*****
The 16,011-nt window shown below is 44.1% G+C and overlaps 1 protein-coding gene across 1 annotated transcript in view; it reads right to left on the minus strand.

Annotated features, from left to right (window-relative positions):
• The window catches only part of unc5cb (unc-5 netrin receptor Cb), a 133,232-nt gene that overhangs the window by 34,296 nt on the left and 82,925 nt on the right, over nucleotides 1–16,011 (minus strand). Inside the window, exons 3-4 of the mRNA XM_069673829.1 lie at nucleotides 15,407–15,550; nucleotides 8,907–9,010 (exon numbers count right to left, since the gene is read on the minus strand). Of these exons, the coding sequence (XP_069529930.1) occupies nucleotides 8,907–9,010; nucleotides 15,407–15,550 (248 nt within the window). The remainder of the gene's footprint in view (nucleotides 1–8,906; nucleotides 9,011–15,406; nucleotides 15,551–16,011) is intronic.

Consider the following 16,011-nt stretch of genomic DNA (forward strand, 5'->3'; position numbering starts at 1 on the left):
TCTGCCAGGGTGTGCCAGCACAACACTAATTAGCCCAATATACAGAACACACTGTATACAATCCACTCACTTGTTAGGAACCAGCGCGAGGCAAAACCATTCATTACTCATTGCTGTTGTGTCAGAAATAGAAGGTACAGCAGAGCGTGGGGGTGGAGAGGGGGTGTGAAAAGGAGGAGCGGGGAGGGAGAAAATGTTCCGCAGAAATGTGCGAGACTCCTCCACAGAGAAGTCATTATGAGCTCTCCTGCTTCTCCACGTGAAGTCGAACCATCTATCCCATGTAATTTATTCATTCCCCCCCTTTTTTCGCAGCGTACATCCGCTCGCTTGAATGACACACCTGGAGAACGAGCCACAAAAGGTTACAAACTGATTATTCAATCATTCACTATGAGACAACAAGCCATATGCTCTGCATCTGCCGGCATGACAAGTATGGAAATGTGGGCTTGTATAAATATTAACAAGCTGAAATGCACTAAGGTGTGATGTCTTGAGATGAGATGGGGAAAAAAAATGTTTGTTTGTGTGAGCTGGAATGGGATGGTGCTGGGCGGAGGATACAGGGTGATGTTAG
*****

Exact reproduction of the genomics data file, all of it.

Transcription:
The 16,011-nt window shown below is 44.1% G+C and overlaps 1 protein-coding gene across 1 annotated transcript in view; it reads right to left on the minus strand.

Annotated features, from left to right (window-relative positions):
• The window catches only part of unc5cb (unc-5 netrin receptor Cb), a 133,232-nt gene that overhangs the window by 34,296 nt on the left and 82,925 nt on the right, over nucleotides 1–16,011 (minus strand). Inside the window, exons 3-4 of the mRNA XM_069673829.1 lie at nucleotides 15,407–15,550; nucleotides 8,907–9,010 (exon numbers count right to left, since the gene is read on the minus strand). Of these exons, the coding sequence (XP_069529930.1) occupies nucleotides 8,907–9,010; nucleotides 15,407–15,550 (248 nt within the window). The remainder of the gene's footprint in view (nucleotides 1–8,906; nucleotides 9,011–15,406; nucleotides 15,551–16,011) is intronic.

Consider the following 16,011-nt stretch of genomic DNA (forward strand, 5'->3'; position numbering starts at 1 on the left):
TCTGCCAGGGTGTGCCAGCACAACACTAATTAGCCCAATATACAGAACACACTGTATACAATCCACTCACTTGTTAGGAACCAGCGCGAGGCAAAACCATTCATTACTCATTGCTGTTGTGTCAGAAATAGAAGGTACAGCAGAGCGTGGGGGTGGAGAGGGGGTGTGAAAAGGAGGAGCGGGGAGGGAGAAAATGTTCCGCAGAAATGTGCGAGACTCCTCCACAGAGAAGTCATTATGAGCTCTCCTGCTTCTCCACGTGAAGTCGAACCATCTATCCCATGTAATTTATTCATTCCCCCCCTTTTTTCGCAGCGTACATCCGCTCGCTTGAATGACACACCTGGAGAACGAGCCACAAAAGGTTACAAACTGATTATTCAATCATTCACTATGAGACAACAAGCCATATGCTCTGCATCTGCCGGCATGACAAGTATGGAAATGTGGGCTTGTATAAATATTAACAAGCTGAAATGCACTAAGGTGTGATGTCTTGAGATGAGATGGGGAAAAAAAATGTTTGTTTGTGTGAGCTGGAATGGGATGGTGCTGGGCGGAGGATACAGGGTGATGTTAG